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Book Review

coverLord of Misrule
By Jaimy Gordon
McPherson and Company, November 2010, 294 pages hardcover

Horse racing is known as "The Sport of Kings", and to the general public this is true. Millionaire owners race their well-bred horses for huge purses and glory at the Kentucky Derby, Breeders' Cup, and other major races, and the rich get richer as they retire their star horses to the farm and make more money off stud fees. Many books, movies, and TV programs, both fiction and nonfiction, have been produced to cover this very public side of the racing business, the side the sport is most proud of and wants to present to the mainstream media, most recently in the form of Disney's feel-good "Secretariat" movie. In her latest novel, "Lord of Misrule", Jaimy Gordon goes to the complete opposite end of the pay scale, a fictitious half-mile cheap track in the northern panhandle of West Virginia, where the name of the game is not easy money but survival, doing whatever it takes to get an edge and make a buck from the meager purses and the betting windows, where there is never a happy ending.

Gordon sets the stage: a hard-luck track called Indian Mound Downs in the early 1970's, before the expansion of off-track and simulcast wagering, when each track relied almost exclusively on live audiences for the betting handle. Mob involvement in the sport was still rampant, with ringers and fixed races employed to fleece the betting public. Gordon introduces the backstretch players in this no-win game: trainers Tommy Hansel and Deucey Gilbert, groom "Medicine Ed" named for his skills with medications both legal and illegal, blacksmith "Kidstuff", stall superintendent "Suitcase" Smithers, rookie groom and Tommy's girlfriend Maggie Koderer, and the gangsters Two-Tie and Joe Dale Bigg. Gordon vividly describes the backstretch environment as the dirty, downtrodden place it can be and how its inhabitants are trapped here because it's safe and familiar to them.

Hansel's plan is to ship in four sure-fire winners, run them against the weak local competition and win at long odds, then get out of town. The book is divided into 4 parts, each covering one of these horses: Mr. Boll Weevil, Little Spinoza, Pelter, and Lord of Misrule. Of course the tight-knit backstretch community is on to him almost immediately, and word gets around such that everybody, including the mob, hammers his horses at the windows depressing their odds. The final race in the story brings everything full-circle, with a result the reader should have seen coming but kept wishing would not.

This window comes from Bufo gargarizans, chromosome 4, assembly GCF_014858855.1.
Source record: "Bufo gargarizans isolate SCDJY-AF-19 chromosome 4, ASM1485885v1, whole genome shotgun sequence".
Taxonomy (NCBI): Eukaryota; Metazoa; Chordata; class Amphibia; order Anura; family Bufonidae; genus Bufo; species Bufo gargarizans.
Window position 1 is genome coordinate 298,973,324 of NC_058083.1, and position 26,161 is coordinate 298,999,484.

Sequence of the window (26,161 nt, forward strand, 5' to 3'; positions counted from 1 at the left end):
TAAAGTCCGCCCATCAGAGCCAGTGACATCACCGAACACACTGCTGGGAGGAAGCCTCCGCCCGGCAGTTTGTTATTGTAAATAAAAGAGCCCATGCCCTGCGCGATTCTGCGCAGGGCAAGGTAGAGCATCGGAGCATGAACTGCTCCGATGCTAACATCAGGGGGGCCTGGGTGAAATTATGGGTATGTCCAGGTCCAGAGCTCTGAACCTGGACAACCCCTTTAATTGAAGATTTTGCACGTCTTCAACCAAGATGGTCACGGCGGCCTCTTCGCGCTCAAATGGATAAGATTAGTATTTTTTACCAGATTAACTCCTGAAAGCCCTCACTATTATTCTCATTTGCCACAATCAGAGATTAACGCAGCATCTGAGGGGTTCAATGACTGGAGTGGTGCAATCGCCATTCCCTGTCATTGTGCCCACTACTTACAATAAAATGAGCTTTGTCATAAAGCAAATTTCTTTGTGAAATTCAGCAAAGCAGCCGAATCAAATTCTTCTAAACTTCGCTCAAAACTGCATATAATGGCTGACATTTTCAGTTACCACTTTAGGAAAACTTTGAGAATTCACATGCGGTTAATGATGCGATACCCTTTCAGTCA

Gordon's writing style is unique. She seamlessly switches between third person and second person narration, allowing the reader to assume the point of view of one of the major characters. There are no quotation marks used in the entire text, forcing the reader to determine from the context where narration ends and character dialog begins. And to complete the package, she employs the backstretch "patois", intentionally misspelling words to stress how the characters at a West Virginia track would actually pronounce them.

With her National Book Award winning novel, Gordon has written an interesting portrayal of backstretch life in the 1970's, a story not usually told as horse racing seeks to present itself in a positive light to the non-racing public. Every sport has its minor leagues and Gordon shows that although life may not be glamorous, it need not be dull. Fans of horse racing fiction will enjoy this slice of life story about the unique characters of the backstretch and the horses they care for in order to produce the product we bet on every day.

Lord of Misrule has a list price of $25.00 and can be purchased from Amazon.com for $15.00.

Rating:     4.5/5

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